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Last Updated: Wednesday, 18 February, 2004, 00:04 GMT
'Stop disaster before it strikes'
By Alex Kirby
BBC News Online environment correspondent

Islander in Bay of Bengal   Jim Loring/Tearfund
This man's house in the Bay of Bengal is now under water
The West could save thousands of lives every year in natural disasters in the developing world, British experts say.

Tearfund, a Christian development and relief agency, says western governments should work to prevent disaster, rather than simply help people afterwards.

The agency says people can be enabled to save their own lives, and to prepare for disasters that cannot be averted.

Tearfund says its approach can often be simple and cheap, and makes good sense for all, both economically and morally.

On the rise

In a report, Before Disaster Strikes, the agency says western governments and other major international donors devote a lot of effort to emergency crisis response rather than disaster prevention.

It calls it "indefensible and immoral" not to help poor people either to prevent misfortune or to prepare to weather it when "the simplest of measures" could often save thousands.

Villagers marooned in swollen river   Jim Loring/Tearfund
Erosion destroys many homes on Bay of Bengal islands
The report's author Sarah La Trobe said: "There must be new thinking about how we do aid work.

"Focusing primarily on emergency responses like air drops of food and pulling people from the rubble is no longer enough. Disasters can be prevented and people equipped to save their own lives."

The report gives examples of the ways to help people to prepare to survive disasters that cannot be prevented, including:

  • building cyclone shelters and early warning systems in the Bay of Bengal
  • providing escape routes and warning systems in villages in the Indian state of Bihar, affected by annual flooding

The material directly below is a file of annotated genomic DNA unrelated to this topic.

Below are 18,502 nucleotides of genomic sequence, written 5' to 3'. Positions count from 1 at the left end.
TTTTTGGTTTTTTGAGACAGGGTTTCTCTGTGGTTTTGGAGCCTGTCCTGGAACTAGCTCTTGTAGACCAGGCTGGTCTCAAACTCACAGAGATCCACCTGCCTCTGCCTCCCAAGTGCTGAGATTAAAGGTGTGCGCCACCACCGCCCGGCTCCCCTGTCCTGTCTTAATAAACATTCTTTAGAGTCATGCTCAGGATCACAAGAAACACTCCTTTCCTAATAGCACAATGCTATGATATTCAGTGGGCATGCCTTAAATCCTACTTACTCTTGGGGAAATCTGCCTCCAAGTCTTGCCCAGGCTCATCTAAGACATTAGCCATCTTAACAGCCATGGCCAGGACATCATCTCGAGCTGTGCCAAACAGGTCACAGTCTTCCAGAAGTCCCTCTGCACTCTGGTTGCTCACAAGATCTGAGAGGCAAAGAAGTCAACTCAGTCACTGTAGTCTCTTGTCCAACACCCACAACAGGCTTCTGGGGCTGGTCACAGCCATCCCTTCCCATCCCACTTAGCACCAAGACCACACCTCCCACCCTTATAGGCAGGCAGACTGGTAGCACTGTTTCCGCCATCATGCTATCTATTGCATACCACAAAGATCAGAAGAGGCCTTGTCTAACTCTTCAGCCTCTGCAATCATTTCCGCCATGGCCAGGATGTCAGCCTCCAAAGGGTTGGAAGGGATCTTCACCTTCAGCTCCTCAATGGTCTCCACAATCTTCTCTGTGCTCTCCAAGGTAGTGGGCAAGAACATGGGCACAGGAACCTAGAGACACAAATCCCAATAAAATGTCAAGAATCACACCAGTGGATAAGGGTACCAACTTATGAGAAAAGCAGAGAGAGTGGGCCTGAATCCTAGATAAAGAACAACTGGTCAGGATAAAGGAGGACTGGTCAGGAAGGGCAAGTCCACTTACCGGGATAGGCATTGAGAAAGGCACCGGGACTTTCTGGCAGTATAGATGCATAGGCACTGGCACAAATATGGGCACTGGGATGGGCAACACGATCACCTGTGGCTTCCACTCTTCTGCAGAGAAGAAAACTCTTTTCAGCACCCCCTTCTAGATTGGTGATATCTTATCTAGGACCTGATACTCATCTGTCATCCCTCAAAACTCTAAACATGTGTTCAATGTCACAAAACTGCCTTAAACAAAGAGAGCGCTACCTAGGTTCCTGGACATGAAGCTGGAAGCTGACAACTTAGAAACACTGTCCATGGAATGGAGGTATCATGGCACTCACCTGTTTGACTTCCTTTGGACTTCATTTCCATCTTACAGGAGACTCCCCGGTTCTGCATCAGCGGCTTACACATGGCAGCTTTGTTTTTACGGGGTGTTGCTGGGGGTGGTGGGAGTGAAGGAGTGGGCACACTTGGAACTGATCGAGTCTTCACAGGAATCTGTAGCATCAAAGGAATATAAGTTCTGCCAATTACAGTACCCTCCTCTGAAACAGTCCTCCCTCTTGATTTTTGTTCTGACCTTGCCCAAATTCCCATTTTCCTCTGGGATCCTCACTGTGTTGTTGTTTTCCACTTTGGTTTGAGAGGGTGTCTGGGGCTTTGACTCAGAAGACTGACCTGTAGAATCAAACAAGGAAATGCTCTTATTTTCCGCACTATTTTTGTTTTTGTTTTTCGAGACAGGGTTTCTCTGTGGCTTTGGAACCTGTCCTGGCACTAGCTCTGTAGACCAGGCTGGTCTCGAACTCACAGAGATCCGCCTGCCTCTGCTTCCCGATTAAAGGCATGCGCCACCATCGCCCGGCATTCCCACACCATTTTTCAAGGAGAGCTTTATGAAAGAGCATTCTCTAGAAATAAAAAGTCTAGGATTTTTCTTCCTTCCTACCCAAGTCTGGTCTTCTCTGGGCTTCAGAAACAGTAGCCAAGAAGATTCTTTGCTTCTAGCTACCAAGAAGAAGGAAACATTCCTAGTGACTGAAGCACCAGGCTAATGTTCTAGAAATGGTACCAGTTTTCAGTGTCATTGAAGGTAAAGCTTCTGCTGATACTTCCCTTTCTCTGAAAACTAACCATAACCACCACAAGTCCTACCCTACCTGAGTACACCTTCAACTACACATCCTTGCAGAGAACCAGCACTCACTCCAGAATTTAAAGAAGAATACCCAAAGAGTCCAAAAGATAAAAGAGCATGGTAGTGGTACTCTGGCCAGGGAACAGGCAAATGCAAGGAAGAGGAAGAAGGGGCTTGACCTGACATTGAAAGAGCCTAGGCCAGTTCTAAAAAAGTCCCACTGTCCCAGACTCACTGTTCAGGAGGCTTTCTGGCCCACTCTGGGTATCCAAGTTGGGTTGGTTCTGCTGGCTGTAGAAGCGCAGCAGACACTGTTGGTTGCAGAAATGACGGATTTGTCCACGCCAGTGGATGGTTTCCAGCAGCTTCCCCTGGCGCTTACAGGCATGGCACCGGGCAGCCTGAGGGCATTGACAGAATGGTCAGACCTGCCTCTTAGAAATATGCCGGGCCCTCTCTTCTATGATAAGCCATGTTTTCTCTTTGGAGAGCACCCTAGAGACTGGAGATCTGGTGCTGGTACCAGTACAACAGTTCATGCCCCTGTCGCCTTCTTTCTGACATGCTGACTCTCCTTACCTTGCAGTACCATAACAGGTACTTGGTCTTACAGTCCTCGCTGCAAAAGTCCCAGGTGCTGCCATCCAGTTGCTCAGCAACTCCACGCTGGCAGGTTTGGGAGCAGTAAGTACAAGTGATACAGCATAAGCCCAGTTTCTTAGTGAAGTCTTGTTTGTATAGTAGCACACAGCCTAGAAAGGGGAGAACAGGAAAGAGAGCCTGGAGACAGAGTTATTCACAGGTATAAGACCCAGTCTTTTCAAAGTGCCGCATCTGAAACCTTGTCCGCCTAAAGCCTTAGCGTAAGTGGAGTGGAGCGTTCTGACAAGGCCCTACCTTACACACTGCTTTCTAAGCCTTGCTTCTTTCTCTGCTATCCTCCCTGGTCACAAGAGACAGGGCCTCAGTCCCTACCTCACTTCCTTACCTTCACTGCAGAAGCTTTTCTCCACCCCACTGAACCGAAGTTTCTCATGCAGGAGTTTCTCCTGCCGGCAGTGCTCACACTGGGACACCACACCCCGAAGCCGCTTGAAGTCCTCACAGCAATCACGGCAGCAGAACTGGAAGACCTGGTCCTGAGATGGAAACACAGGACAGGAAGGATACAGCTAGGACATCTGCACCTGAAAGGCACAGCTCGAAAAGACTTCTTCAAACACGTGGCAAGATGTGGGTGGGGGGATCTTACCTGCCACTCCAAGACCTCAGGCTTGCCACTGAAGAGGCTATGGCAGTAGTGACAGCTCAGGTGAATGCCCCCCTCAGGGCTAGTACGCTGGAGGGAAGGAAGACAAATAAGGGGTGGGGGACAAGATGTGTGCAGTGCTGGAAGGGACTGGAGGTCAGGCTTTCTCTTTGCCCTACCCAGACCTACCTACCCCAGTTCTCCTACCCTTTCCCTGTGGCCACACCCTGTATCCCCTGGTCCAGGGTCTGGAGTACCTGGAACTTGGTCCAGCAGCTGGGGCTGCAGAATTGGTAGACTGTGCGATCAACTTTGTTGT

• helping poor Honduran communities vulnerable to flooding to move their homes to higher ground and to plant trees to prevent mudslides.
The report says natural disasters like the Bam earthquake which killed 30,000 Iranians last December and the devastating Mozambique floods in 2000 are increasing.

Reasons it suggests include climate change, urbanisation and poor land use.

Someone else's job

Of those killed, 98% are from poor countries, and the report says by 2025 more than half the people living in the developing world will be highly vulnerable to floods and storms.

Bangladeshi villagers dig up bricks to rebuild houses   Jim Loring/Tearfund
Bangladeshi villagers search for bricks to rebuild their homes
Tearfund says its research shows general agreement among major donors, including the United Nations, the European Union and the US, UK and Canadian governments, on the good sense of disaster prevention.

But it says governments' approaches still lean towards "bandaging wounds" rather than "preventing injuries".

Tearfund says many government development experts do not understand the relevance to their work of reducing the risk of disasters.

There is also a gap between development and relief officials, with each thinking risk reduction is the other's responsibility.

"The sheer pressure of responding to other international aid needs such as HIV/Aids and conflict means that time and money are stretched," it adds.

All images courtesy of Jim Loring/Tearfund.

The BBC's David Loyn
"It's always easier to raise money after disasters happen"

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